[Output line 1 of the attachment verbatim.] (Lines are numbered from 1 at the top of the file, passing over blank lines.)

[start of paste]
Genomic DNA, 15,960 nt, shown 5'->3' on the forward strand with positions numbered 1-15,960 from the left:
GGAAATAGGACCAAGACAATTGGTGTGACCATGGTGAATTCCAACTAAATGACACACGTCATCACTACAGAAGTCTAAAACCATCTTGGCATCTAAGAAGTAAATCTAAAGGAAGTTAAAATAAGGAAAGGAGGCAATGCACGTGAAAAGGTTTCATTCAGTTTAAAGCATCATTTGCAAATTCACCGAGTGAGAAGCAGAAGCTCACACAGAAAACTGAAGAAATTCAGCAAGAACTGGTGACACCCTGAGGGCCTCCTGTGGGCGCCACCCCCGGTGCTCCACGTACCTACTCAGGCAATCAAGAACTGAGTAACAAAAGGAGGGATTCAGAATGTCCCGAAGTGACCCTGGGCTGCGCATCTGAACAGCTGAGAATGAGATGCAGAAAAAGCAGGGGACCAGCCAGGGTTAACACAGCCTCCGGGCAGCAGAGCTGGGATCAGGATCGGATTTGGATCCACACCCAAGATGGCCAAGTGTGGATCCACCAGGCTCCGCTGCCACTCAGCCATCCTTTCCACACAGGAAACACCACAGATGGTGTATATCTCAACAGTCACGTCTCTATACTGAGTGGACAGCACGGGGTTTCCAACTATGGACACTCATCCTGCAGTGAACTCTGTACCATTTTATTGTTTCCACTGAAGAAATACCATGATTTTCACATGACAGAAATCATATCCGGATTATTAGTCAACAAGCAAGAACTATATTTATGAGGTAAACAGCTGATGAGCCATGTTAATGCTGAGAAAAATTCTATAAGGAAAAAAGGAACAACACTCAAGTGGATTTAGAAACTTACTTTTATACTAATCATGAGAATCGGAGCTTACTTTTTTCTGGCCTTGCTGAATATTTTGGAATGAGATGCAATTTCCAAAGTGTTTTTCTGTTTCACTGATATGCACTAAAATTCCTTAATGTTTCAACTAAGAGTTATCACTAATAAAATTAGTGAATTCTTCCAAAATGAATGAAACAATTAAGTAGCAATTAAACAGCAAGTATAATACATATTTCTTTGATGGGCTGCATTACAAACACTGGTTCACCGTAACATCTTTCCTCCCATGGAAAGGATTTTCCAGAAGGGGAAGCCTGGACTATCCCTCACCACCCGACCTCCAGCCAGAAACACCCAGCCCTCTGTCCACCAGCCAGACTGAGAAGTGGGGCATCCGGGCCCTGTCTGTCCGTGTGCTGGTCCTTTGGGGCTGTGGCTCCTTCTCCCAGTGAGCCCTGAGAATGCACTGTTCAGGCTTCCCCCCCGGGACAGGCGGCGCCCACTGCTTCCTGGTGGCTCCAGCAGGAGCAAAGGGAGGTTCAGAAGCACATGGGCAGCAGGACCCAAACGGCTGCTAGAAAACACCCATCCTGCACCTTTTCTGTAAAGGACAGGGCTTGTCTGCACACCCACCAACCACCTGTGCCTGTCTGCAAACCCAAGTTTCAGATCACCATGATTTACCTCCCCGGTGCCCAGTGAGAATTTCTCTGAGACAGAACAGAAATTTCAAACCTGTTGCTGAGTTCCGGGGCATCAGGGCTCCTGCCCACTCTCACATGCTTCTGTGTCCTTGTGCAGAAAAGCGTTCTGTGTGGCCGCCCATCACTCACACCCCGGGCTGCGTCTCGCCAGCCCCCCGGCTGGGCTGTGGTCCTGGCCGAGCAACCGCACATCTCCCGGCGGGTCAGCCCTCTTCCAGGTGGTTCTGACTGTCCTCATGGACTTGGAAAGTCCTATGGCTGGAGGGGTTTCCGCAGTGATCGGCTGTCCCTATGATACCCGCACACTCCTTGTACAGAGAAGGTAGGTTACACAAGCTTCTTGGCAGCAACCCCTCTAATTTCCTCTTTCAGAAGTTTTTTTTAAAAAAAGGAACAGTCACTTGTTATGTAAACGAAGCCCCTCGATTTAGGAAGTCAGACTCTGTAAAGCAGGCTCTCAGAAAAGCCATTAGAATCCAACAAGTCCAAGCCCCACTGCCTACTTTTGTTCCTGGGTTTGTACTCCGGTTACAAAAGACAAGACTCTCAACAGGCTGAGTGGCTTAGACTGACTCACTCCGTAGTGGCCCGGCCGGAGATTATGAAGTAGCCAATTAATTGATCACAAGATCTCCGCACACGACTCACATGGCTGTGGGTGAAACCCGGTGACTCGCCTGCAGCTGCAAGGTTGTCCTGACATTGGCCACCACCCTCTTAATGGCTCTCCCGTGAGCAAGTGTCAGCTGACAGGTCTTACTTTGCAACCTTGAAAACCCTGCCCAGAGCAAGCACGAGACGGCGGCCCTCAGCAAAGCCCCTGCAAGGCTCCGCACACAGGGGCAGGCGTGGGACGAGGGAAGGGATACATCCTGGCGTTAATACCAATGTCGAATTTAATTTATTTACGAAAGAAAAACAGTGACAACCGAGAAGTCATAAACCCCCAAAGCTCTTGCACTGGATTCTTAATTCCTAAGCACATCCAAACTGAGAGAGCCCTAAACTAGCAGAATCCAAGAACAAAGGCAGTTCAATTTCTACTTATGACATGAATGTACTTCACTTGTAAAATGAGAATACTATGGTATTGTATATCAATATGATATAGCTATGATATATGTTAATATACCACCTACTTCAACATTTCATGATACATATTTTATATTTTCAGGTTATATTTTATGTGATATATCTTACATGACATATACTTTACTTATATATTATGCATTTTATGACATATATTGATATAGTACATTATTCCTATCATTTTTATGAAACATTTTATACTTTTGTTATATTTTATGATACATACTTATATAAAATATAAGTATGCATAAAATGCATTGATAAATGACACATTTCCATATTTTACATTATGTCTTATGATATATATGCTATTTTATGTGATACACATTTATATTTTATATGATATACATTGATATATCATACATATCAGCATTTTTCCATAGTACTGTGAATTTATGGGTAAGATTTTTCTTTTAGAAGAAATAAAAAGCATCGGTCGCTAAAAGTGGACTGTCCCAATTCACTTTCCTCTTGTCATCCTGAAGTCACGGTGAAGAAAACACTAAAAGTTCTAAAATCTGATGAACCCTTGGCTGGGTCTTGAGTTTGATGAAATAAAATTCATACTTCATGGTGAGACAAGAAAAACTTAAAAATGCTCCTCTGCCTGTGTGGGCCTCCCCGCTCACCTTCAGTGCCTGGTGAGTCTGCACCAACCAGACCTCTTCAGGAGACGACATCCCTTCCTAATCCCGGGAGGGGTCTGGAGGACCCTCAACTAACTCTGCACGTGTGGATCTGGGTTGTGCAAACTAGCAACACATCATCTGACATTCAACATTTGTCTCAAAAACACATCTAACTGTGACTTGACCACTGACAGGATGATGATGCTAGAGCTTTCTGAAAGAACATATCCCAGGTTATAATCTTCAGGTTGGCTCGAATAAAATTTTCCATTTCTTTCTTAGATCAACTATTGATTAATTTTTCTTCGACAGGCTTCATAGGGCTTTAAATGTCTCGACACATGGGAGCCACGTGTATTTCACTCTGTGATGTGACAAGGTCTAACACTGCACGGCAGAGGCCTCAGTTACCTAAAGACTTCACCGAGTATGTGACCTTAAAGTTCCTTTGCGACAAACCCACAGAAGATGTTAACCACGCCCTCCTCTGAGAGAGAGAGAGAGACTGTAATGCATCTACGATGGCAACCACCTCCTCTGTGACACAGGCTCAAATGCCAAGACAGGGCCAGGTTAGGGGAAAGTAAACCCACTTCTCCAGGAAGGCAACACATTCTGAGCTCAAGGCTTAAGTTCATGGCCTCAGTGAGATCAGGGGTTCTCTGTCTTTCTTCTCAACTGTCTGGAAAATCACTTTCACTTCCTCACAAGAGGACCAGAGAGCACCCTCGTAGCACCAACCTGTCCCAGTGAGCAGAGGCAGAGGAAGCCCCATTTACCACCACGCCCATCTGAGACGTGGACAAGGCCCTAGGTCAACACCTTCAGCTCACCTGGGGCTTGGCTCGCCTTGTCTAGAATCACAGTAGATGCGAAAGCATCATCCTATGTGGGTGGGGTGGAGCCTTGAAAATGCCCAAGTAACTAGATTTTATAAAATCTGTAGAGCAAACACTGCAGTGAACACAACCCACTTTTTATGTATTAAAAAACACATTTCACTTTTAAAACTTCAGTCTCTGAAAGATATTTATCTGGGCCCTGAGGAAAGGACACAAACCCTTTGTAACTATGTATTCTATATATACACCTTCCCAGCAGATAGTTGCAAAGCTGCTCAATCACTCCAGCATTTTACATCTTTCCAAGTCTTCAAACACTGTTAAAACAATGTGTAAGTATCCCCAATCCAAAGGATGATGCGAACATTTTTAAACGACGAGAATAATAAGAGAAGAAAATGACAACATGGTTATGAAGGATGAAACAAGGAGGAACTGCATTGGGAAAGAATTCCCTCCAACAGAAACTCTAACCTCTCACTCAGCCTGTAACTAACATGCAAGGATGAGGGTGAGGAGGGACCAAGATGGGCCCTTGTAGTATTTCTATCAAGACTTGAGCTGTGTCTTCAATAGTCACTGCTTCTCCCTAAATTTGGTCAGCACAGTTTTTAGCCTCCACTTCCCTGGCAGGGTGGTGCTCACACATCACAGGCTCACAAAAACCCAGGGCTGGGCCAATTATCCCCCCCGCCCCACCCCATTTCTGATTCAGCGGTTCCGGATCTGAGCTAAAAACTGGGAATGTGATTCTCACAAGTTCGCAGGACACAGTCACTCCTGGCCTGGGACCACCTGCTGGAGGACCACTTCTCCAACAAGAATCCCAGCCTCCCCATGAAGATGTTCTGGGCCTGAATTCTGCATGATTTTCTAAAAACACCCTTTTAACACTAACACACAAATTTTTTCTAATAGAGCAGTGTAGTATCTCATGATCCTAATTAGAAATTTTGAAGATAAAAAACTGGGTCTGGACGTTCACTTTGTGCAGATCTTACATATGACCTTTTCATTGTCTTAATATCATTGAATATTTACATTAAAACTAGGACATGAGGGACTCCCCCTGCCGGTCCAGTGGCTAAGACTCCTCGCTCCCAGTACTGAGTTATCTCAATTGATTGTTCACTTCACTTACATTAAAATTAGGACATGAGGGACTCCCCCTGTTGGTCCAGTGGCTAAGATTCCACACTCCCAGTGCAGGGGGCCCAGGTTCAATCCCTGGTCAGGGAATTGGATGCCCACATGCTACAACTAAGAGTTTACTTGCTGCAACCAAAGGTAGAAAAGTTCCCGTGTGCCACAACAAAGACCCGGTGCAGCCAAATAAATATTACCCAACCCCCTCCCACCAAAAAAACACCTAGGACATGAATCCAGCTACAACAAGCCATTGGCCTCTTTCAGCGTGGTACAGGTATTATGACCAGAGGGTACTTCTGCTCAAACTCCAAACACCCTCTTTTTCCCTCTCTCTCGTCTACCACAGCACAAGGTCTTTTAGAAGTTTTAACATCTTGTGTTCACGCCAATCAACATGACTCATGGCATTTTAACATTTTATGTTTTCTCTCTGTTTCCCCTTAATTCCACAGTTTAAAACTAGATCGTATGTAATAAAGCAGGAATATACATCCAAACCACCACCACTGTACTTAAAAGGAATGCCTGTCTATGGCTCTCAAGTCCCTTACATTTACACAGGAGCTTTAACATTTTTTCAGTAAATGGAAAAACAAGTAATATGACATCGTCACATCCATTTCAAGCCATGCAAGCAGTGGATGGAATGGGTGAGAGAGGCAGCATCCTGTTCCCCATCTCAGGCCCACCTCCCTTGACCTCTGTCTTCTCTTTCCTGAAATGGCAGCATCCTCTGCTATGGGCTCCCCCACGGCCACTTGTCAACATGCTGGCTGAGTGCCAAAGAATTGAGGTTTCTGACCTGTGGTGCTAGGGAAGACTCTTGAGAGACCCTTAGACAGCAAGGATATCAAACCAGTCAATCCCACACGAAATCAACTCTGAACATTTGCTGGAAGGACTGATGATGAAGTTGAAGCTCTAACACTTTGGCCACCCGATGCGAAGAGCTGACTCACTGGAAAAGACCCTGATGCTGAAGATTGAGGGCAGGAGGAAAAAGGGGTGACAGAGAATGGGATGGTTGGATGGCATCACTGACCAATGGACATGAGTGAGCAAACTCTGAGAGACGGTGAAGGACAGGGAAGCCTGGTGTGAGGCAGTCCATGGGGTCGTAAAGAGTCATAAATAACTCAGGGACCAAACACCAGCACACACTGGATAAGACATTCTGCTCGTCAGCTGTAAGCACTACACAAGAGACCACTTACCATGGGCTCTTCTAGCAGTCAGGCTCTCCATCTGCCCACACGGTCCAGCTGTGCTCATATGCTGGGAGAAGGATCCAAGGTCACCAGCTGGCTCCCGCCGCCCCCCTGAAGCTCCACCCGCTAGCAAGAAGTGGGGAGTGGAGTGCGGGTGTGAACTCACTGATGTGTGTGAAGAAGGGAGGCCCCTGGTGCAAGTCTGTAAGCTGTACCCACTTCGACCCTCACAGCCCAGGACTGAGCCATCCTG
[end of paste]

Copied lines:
Genomic DNA, 15,960 nt, shown 5'->3' on the forward strand with positions numbered 1-15,960 from the left: